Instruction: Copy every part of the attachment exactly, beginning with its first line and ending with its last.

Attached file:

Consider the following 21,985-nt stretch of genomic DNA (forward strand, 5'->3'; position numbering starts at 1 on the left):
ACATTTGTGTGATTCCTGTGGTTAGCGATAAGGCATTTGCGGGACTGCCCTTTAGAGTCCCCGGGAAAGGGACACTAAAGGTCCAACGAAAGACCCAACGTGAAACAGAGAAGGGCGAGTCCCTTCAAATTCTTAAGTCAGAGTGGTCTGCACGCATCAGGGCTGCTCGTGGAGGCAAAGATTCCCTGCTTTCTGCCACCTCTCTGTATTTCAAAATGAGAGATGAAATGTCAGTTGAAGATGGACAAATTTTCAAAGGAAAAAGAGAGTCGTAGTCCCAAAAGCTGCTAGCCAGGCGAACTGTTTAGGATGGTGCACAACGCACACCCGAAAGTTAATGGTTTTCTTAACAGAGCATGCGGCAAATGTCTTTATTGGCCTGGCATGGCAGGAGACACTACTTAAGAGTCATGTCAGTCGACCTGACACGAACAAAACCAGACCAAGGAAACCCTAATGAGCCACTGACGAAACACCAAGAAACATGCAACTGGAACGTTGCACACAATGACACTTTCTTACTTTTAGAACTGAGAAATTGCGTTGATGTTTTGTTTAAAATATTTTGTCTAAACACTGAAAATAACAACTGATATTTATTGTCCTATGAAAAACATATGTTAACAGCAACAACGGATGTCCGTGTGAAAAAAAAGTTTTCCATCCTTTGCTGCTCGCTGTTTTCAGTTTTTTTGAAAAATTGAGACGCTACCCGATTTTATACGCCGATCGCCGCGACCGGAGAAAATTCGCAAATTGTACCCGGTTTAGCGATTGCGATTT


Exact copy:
Consider the following 21,985-nt stretch of genomic DNA (forward strand, 5'->3'; position numbering starts at 1 on the left):
ACATTTGTGTGATTCCTGTGGTTAGCGATAAGGCATTTGCGGGACTGCCCTTTAGAGTCCCCGGGAAAGGGACACTAAAGGTCCAACGAAAGACCCAACGTGAAACAGAGAAGGGCGAGTCCCTTCAAATTCTTAAGTCAGAGTGGTCTGCACGCATCAGGGCTGCTCGTGGAGGCAAAGATTCCCTGCTTTCTGCCACCTCTCTGTATTTCAAAATGAGAGATGAAATGTCAGTTGAAGATGGACAAATTTTCAAAGGAAAAAGAGAGTCGTAGTCCCAAAAGCTGCTAGCCAGGCGAACTGTTTAGGATGGTGCACAACGCACACCCGAAAGTTAATGGTTTTCTTAACAGAGCATGCGGCAAATGTCTTTATTGGCCTGGCATGGCAGGAGACACTACTTAAGAGTCATGTCAGTCGACCTGACACGAACAAAACCAGACCAAGGAAACCCTAATGAGCCACTGACGAAACACCAAGAAACATGCAACTGGAACGTTGCACACAATGACACTTTCTTACTTTTAGAACTGAGAAATTGCGTTGATGTTTTGTTTAAAATATTTTGTCTAAACACTGAAAATAACAACTGATATTTATTGTCCTATGAAAAACATATGTTAACAGCAACAACGGATGTCCGTGTGAAAAAAAAGTTTTCCATCCTTTGCTGCTCGCTGTTTTCAGTTTTTTTGAAAAATTGAGACGCTACCCGATTTTATACGCCGATCGCCGCGACCGGAGAAAATTCGCAAATTGTACCCGGTTTAGCGATTGCGATTT